Home » They discover the mystery of one of the largest dunes on Earth that moves through the Moroccan desert

They discover the mystery of one of the largest dunes on Earth that moves through the Moroccan desert

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They discover the mystery of one of the largest dunes on Earth that moves through the Moroccan desert

Scientists Successfully Calculate Age of Lala Lallia Star Dune in Morocco

For the first time ever, scientists have managed to calculate the age of one of the largest and most complex types of dunes on our planet. The star dunes, also known as pyramidal dunes, are named for their distinctive shapes and can reach heights of hundreds of meters. Found in Africa, Asia, North America, and even on Mars, experts had previously been unable to determine the formation date of these unique dunes.

Now, a team of scientists has discovered that the Lala Lallia dune in Morocco was formed approximately 13,000 years ago. This dune, located in the sand sea of Erg Chebbi in southeast Morocco, stands at an impressive height of 100 meters and is 700 meters wide with a series of radial arms.

Pyramidal dunes are formed by opposite winds that change direction, and understanding their age can provide valuable insights into the climate and wind patterns of the past. According to Professor Geoff Duller of Aberystwyth University, who co-authored the research with Professor Charles Bristow of Birkbeck University, knowing the age of these dunes allows scientists to better understand the environmental changes that occurred during their formation.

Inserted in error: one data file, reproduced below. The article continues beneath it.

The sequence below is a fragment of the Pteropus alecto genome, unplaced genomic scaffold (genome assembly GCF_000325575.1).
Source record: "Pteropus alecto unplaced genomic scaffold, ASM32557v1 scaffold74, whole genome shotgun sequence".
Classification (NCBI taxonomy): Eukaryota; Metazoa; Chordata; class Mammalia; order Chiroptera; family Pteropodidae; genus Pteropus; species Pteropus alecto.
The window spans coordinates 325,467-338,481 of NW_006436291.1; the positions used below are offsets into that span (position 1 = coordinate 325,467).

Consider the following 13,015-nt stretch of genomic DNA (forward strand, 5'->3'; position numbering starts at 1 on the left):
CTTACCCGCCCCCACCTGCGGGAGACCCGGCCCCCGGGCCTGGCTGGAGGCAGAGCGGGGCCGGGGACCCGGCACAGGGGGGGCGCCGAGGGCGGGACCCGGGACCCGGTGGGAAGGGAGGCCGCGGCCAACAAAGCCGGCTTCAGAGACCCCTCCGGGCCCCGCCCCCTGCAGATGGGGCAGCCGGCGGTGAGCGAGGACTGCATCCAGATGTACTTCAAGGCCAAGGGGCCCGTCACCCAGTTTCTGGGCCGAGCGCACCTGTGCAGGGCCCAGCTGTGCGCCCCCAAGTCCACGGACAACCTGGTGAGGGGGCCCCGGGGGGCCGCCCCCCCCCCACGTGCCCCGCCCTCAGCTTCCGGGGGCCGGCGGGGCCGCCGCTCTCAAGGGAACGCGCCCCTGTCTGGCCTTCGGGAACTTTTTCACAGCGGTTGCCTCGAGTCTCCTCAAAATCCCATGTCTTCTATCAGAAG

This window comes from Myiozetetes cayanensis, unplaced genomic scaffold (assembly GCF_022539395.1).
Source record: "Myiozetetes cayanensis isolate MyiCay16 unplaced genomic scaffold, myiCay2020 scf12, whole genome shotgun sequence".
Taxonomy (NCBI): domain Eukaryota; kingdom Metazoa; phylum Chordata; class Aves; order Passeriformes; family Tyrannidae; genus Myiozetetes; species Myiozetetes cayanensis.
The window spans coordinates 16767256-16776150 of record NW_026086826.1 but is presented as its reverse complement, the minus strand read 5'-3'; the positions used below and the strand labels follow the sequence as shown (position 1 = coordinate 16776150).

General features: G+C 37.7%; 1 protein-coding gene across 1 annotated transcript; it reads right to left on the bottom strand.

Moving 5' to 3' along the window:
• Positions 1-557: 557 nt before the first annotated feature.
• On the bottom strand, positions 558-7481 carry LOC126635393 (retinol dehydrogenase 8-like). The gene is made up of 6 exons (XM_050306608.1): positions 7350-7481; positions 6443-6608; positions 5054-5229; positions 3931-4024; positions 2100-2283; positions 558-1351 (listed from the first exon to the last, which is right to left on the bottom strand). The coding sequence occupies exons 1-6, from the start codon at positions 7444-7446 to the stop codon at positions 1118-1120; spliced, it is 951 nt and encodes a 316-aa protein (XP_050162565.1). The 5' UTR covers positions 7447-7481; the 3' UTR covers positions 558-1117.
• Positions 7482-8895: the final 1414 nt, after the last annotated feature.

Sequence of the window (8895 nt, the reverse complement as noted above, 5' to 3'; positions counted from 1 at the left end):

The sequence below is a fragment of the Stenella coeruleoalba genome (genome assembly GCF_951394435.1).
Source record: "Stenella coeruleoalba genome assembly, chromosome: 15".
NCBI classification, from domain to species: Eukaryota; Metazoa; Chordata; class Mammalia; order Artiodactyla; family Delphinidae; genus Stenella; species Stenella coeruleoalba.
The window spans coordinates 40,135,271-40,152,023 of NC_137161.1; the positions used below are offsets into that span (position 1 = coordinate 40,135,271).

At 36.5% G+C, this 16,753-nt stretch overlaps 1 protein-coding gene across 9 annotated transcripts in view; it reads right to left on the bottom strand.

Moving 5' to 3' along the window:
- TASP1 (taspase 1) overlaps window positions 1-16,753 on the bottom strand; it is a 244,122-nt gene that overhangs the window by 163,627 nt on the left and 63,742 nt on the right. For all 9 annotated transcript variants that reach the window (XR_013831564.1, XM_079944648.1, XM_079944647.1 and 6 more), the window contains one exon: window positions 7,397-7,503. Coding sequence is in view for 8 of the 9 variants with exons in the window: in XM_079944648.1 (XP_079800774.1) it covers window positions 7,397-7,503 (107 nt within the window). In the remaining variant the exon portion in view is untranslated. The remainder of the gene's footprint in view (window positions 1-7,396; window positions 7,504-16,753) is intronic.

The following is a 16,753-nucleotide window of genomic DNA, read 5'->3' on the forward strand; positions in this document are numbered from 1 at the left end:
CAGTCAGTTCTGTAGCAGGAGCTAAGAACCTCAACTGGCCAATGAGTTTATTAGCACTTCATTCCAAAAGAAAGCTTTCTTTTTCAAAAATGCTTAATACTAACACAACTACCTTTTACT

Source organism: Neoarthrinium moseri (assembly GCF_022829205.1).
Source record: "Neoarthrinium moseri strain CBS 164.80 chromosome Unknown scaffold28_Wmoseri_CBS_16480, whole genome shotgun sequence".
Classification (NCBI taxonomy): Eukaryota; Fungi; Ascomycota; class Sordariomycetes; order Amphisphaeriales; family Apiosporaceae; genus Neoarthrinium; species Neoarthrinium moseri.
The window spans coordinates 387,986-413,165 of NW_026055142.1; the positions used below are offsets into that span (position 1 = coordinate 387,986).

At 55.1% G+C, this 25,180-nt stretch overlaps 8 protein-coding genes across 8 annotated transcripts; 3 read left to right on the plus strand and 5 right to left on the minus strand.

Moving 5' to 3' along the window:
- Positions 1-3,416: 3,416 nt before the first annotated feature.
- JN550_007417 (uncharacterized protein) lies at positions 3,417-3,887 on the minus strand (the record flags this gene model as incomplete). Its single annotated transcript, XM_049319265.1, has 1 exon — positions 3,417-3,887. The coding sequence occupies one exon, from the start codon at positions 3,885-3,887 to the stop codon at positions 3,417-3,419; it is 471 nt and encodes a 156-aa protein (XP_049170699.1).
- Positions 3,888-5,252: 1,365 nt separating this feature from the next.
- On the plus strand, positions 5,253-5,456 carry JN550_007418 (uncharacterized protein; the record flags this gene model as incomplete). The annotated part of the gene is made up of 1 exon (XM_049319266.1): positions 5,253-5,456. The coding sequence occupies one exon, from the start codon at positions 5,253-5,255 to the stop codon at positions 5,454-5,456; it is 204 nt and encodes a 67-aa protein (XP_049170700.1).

Using a technique called luminescence dating, researchers were able to determine when the sand grains in the Lala Lallia dune were last exposed to daylight. This method involves analyzing sand samples in a laboratory under dim red light conditions, similar to those in an old-fashioned photography workshop.

The study revealed that the dune stopped growing for about 8,000 years after its initial formation and then expanded rapidly in the last few thousand years. The rate of growth for the Lala Lallia dune is estimated to be approximately 50 centimeters per year, making it a fascinating subject of study for researchers.

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Other examples of these massive dunes include the Colorado Star Dune in the United States, which measures 225 meters from base to top. Climbing these dunes is no easy feat, as described by Duller, who compares the experience to taking two steps up and one step back. Despite the challenges, the view from the top is said to be absolutely breathtaking.

The findings of this research shed new light on the formation and growth of these impressive natural features, providing valuable insights into Earth’s past climates and wind patterns. Further studies on similar dunes around the world could lead to even more discoveries about the history of our planet’s landscapes.

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